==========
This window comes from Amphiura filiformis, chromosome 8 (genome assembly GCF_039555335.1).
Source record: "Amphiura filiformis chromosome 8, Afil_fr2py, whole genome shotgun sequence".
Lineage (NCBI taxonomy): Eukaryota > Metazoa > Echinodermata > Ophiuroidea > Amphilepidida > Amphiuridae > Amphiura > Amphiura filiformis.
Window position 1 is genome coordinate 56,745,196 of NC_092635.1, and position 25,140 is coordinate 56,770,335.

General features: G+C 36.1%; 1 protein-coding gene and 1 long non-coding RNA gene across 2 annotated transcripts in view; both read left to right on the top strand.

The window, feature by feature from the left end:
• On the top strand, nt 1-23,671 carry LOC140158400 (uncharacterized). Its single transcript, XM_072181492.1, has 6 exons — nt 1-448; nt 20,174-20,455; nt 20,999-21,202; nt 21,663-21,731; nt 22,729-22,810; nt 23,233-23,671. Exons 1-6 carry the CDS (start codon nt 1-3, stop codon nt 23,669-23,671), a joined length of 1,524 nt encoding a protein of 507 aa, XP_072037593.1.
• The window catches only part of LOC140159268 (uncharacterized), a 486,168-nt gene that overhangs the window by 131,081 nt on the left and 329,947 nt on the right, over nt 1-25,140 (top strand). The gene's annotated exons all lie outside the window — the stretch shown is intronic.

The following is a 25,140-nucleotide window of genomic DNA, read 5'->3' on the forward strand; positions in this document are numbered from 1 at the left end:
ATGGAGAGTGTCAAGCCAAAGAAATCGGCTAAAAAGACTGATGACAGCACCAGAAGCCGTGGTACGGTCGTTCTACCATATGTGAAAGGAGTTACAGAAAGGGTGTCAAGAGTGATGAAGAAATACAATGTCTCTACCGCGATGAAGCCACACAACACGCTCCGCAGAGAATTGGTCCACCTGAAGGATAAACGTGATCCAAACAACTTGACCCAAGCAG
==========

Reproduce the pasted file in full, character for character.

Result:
This window comes from Amphiura filiformis, chromosome 8 (genome assembly GCF_039555335.1).
Source record: "Amphiura filiformis chromosome 8, Afil_fr2py, whole genome shotgun sequence".
Lineage (NCBI taxonomy): Eukaryota > Metazoa > Echinodermata > Ophiuroidea > Amphilepidida > Amphiuridae > Amphiura > Amphiura filiformis.
Window position 1 is genome coordinate 56,745,196 of NC_092635.1, and position 25,140 is coordinate 56,770,335.

General features: G+C 36.1%; 1 protein-coding gene and 1 long non-coding RNA gene across 2 annotated transcripts in view; both read left to right on the top strand.

The window, feature by feature from the left end:
• On the top strand, nt 1-23,671 carry LOC140158400 (uncharacterized). Its single transcript, XM_072181492.1, has 6 exons — nt 1-448; nt 20,174-20,455; nt 20,999-21,202; nt 21,663-21,731; nt 22,729-22,810; nt 23,233-23,671. Exons 1-6 carry the CDS (start codon nt 1-3, stop codon nt 23,669-23,671), a joined length of 1,524 nt encoding a protein of 507 aa, XP_072037593.1.
• The window catches only part of LOC140159268 (uncharacterized), a 486,168-nt gene that overhangs the window by 131,081 nt on the left and 329,947 nt on the right, over nt 1-25,140 (top strand). The gene's annotated exons all lie outside the window — the stretch shown is intronic.

The following is a 25,140-nucleotide window of genomic DNA, read 5'->3' on the forward strand; positions in this document are numbered from 1 at the left end:
ATGGAGAGTGTCAAGCCAAAGAAATCGGCTAAAAAGACTGATGACAGCACCAGAAGCCGTGGTACGGTCGTTCTACCATATGTGAAAGGAGTTACAGAAAGGGTGTCAAGAGTGATGAAGAAATACAATGTCTCTACCGCGATGAAGCCACACAACACGCTCCGCAGAGAATTGGTCCACCTGAAGGATAAACGTGATCCAAACAACTTGACCCAAGCAG